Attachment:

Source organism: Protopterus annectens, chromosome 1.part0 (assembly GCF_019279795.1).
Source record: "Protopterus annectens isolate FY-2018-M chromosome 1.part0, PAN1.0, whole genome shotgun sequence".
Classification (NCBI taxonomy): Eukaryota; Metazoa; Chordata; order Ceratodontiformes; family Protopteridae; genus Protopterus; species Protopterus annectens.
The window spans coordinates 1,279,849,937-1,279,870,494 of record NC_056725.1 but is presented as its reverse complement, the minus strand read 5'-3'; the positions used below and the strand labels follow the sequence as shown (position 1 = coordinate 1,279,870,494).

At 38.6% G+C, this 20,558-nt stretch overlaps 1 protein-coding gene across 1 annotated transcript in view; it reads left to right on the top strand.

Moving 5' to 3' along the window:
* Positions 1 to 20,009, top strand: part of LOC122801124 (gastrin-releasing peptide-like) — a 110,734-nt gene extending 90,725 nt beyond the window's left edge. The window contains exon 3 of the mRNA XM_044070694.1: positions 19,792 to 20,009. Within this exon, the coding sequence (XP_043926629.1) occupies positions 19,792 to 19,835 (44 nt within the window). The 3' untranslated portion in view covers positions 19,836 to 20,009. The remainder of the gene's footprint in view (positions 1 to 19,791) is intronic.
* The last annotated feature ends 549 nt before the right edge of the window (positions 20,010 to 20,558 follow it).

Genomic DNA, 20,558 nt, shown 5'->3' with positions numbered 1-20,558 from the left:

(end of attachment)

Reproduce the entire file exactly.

Source organism: Protopterus annectens, chromosome 1.part0 (assembly GCF_019279795.1).
Source record: "Protopterus annectens isolate FY-2018-M chromosome 1.part0, PAN1.0, whole genome shotgun sequence".
Classification (NCBI taxonomy): Eukaryota; Metazoa; Chordata; order Ceratodontiformes; family Protopteridae; genus Protopterus; species Protopterus annectens.
The window spans coordinates 1,279,849,937-1,279,870,494 of record NC_056725.1 but is presented as its reverse complement, the minus strand read 5'-3'; the positions used below and the strand labels follow the sequence as shown (position 1 = coordinate 1,279,870,494).

At 38.6% G+C, this 20,558-nt stretch overlaps 1 protein-coding gene across 1 annotated transcript in view; it reads left to right on the top strand.

Moving 5' to 3' along the window:
* Positions 1 to 20,009, top strand: part of LOC122801124 (gastrin-releasing peptide-like) — a 110,734-nt gene extending 90,725 nt beyond the window's left edge. The window contains exon 3 of the mRNA XM_044070694.1: positions 19,792 to 20,009. Within this exon, the coding sequence (XP_043926629.1) occupies positions 19,792 to 19,835 (44 nt within the window). The 3' untranslated portion in view covers positions 19,836 to 20,009. The remainder of the gene's footprint in view (positions 1 to 19,791) is intronic.
* The last annotated feature ends 549 nt before the right edge of the window (positions 20,010 to 20,558 follow it).

Genomic DNA, 20,558 nt, shown 5'->3' with positions numbered 1-20,558 from the left: